Turning your raspberry pi into a remote Pandora music box, part 1

image

I’m trying to start blogging more of my projects, and this seemed like a good first one to start. We recently bought some raspberry pis, and I had the broad ambition to pair mine with a Griffin Powermate to turn it into some sort of amazing mood machine, which plays Pandora stations on demand. 

I’ve gotten about halfway there, so I thought I’d share a quick tutorial:

Supplies: 

  • Raspberry Pi ($35)
  • Case ($5)
  • USB Wireless Adapter ($15)
  • MicroUSB cable (free, had around the house)
  • Speakers (free, using DVD/surround sound system for house)
  • 1/8” headphone connector (free, had around the house)

How to:

Set up your Raspberry Pi & install Raspbian.

Plug in your raspberry pi, connected with the wireless USB adapter, keyboard (for setup), and hdmi cable. You’ll also want to plug in your audio jack to the speaker you’ll be using to output the sound. 

I followed this Raspberry Pi Overview Tutorial to install Raspbian and my wifi card. Everything was pretty straightforward, except that I was using a hidden network SSID and the pi wouldn’t connect to it. I had to unhide the network, connect the pi, and then rehide the network. I also assigned the pi a static IP so I could SSH to it easily. 

Once you’re up and running, make sure to run your updates before moving forward. It’s super easy, just run:

sudo apt-get upgrade

Followed by

sudo apt-get update

Install Pianobar

Again, this is super easy. Just SSH into your machine, and enter

sudo apt-get install pianobar

Then, you can run pianobar by just typing

pianobar

Pianobar should prompt you to enter your username and password. When I did this, I got an error "Network Error: TLS Handshake Failed". After a bit of investigation, I found I had to do a bit of editing to the config file. Unfortunately, that config file didn’t exist!

Create & Set Up Pianobar Config File

Get to your /home/pi/.config/ and see if the folder “pianobar” exists. If not, create that directory and then create a file named config. I did this by entering:

mkdir pianobar
vi config

Then, you need to paste this data into your file, with a few edits (example config file from Instructables) For the record, I am TERRIBLE at vi or any of those types of text editors, so this was the most painful part of the process. Alot of mashing keyboards and referencing this. After all this, EJ told me that running nano to edit the file would have been much better/easier. The more you know!

# This is an example configuration file for pianobar. You may remove the # from
# lines you need and copy/move this file to ~/.config/pianobar/config
# See manpage for a description of the config keys
#
# User
user = your@user.name
password = password
# or
#password_command = gpg --decrypt ~/password

# Proxy (for those who are not living in the USA)
#control_proxy = http://127.0.0.1:9090/

# Keybindings
act_help = ?
act_songlove = +
act_songban = -
act_stationaddmusic = a
act_stationcreate = c
act_stationdelete = d
act_songexplain = e
act_stationaddbygenre = g
act_songinfo = i
act_addshared = j
act_songmove = m
act_songnext = n
act_songpause = p
act_quit = q
act_stationrename = r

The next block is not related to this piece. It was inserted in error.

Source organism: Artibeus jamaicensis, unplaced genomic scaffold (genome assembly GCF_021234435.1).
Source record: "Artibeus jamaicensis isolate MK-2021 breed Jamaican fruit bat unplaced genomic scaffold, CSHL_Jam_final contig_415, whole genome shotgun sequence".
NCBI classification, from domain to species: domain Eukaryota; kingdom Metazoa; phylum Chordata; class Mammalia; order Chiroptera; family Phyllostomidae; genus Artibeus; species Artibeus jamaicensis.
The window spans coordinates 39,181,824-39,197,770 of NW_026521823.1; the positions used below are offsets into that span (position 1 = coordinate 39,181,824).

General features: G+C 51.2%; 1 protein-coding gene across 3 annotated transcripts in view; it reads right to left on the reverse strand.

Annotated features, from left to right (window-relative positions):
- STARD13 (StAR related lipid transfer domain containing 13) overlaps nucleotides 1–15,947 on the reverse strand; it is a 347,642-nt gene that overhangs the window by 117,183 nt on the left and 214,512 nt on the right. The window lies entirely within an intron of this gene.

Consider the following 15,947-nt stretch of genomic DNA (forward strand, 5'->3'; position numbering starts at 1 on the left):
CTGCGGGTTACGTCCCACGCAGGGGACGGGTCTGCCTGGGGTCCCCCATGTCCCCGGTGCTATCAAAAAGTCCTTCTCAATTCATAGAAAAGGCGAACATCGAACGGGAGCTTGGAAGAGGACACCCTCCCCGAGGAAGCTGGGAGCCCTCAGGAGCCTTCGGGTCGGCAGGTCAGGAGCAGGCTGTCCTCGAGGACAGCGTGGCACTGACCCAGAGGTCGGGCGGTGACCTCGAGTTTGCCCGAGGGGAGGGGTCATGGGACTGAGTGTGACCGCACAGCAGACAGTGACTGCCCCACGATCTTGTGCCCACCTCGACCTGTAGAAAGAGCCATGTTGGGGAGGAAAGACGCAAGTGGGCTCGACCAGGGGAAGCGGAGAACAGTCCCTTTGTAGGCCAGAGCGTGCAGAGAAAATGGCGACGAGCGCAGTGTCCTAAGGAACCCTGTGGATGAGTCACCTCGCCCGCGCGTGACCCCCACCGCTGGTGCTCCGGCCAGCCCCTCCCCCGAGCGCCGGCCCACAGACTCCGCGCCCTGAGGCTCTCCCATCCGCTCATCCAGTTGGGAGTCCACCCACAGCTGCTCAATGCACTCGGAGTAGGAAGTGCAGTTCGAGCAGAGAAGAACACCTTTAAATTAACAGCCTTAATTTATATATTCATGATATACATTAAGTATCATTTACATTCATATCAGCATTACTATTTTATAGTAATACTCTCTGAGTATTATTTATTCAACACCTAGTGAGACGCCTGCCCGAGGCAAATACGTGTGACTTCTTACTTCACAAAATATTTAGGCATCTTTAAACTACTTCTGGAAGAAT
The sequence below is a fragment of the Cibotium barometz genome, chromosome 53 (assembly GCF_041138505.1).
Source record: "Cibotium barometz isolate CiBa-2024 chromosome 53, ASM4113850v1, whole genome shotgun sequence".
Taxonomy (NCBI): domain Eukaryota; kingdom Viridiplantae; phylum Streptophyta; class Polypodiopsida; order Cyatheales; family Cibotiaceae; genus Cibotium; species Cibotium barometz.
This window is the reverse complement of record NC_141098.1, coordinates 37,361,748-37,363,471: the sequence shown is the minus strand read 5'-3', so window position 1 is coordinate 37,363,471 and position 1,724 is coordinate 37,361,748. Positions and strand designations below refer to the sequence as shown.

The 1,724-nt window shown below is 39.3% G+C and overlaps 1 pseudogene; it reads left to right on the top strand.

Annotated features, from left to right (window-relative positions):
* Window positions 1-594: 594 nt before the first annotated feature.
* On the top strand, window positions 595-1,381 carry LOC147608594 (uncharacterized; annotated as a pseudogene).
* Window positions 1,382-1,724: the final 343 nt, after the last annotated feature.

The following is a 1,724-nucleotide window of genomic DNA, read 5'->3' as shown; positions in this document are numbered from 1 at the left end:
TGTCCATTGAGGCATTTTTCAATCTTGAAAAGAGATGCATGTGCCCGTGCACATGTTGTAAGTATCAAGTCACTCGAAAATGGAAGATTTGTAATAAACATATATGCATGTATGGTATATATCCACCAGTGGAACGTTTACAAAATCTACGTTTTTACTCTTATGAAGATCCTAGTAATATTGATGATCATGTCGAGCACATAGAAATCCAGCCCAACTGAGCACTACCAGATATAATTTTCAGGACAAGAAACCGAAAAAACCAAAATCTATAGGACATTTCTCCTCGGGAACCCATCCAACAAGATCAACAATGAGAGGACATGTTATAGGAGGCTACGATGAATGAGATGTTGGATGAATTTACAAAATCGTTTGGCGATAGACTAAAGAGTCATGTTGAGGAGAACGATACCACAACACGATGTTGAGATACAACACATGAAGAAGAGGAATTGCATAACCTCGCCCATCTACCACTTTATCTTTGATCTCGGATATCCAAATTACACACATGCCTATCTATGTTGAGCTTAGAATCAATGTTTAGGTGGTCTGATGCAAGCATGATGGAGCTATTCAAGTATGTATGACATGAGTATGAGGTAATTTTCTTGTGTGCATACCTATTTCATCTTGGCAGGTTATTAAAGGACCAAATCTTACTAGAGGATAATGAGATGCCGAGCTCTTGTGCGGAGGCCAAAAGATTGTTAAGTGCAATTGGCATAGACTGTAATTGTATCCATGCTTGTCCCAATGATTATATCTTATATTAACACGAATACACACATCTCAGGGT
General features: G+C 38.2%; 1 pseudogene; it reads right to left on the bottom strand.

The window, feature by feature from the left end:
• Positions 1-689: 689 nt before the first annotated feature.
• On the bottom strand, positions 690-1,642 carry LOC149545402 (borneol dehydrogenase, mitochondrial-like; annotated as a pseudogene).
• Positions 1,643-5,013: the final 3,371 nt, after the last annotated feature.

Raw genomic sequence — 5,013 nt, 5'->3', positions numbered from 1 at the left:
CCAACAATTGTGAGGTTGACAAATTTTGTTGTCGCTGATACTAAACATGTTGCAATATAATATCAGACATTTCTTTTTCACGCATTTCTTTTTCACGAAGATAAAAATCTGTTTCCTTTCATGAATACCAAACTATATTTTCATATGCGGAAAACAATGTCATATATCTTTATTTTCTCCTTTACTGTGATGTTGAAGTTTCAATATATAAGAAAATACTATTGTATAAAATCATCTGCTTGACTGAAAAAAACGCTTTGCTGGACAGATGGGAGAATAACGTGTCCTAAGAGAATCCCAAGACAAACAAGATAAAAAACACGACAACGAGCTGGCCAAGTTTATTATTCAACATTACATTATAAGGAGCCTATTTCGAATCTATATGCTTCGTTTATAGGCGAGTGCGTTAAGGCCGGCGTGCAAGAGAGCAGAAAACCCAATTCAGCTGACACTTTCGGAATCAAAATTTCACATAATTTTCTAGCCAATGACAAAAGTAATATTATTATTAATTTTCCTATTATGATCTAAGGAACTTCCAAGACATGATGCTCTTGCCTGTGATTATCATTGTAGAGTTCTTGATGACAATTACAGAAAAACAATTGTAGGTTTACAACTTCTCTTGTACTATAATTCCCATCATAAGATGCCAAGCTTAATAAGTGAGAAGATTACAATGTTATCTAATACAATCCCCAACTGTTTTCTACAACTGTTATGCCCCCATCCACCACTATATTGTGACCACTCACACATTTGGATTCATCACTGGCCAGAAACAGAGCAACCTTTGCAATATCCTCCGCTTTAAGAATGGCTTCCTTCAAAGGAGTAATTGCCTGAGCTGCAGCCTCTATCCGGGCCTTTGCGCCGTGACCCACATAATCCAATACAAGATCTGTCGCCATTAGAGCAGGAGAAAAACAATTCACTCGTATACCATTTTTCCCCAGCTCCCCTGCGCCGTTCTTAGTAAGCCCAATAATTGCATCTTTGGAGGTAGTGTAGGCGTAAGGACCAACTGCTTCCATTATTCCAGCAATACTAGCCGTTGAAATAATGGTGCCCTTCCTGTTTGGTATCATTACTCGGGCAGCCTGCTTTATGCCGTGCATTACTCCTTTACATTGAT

act_stationchange = s
act_songtired = t
act_upcoming = u
act_stationselectquickmix = x
act_voldown = (
act_volup = )

# Misc
#audio_quality = low
autostart_station = 123456
event_command = /home/pi/.config/pianobar/scripts/eventcmd.sh
fifo = /home/pi/.config/pianobar/ctl
#sort = quickmix_10_name_az
#love_icon = [+]
#ban_icon = [-]
#volume = 0

# Format strings
#format_nowplaying_song = [32m%t[0m by [34m%a[0m on %l[31m%r[0m%@%s
#format_nowplaying_station = Station [35m%n[0m
#format_list_song = %i) %a - %t%r

# high-quality audio (192k mp3, for Pandora One subscribers only!)
#audio_quality = high
#rpc_host = internal-tuner.pandora.com
#partner_user = pandora one
#partner_password = TVCKIBGS9AO9TSYLNNFUML0743LH82D
#device = D01
#encrypt_password = 2%3WCL*JU$MP]4
#decrypt_password = U#IO$RZPAB%VX2
tls_fingerprint = B0A1EB460B1B6F33A1B6CB500C6523CB2E6EC946

Change the user and password to your information. I also had to update the tls_fingerprint to "2D0AFDAFA16F4B5C0A43F3CB1D4752F9535507C0" to fix the TLS handshake error

I booted up pianobar again, and was auto logged into the system. I selected the correct station, and a song began playing—but no audio yet.

Setting up audio on raspberry pi

I did a few things here, mostly following this tutorial on setting up sound for your pi. There are also some good sound troubleshooting tips at this wiki. First, I set up the alsa sound drivers:

sudo apt-get install alsa-utils
sudo apt-get install mpg321
sudo modprobe snd_bcm2835

This got HDMI sound running. BUT, I wanted the sound to come out of my audio jack, so I had to run:

sudo amixer cset numid=3 1

Where “1” represents the audio jack . Then, I ran speaker-test to see if it was all working, which it was!

Run Pianobar from terminal, like a dork

Now, I can SSH into my raspberry pi, which is across the room, and play any of my set up Pandora stations, without having to run flash or anything else annoying. Also, I get major nerd-cred for having a pandora player look like this:

image

For the record, those “Cannot start eventcmd” errors have not impacted me at all, so I did what anyone would and ignored them. 

Next, I’ll talk about how I set up a fifo to control my stations from scripts, and delve into the adventure that is trying to get the Powermate set up as an input device.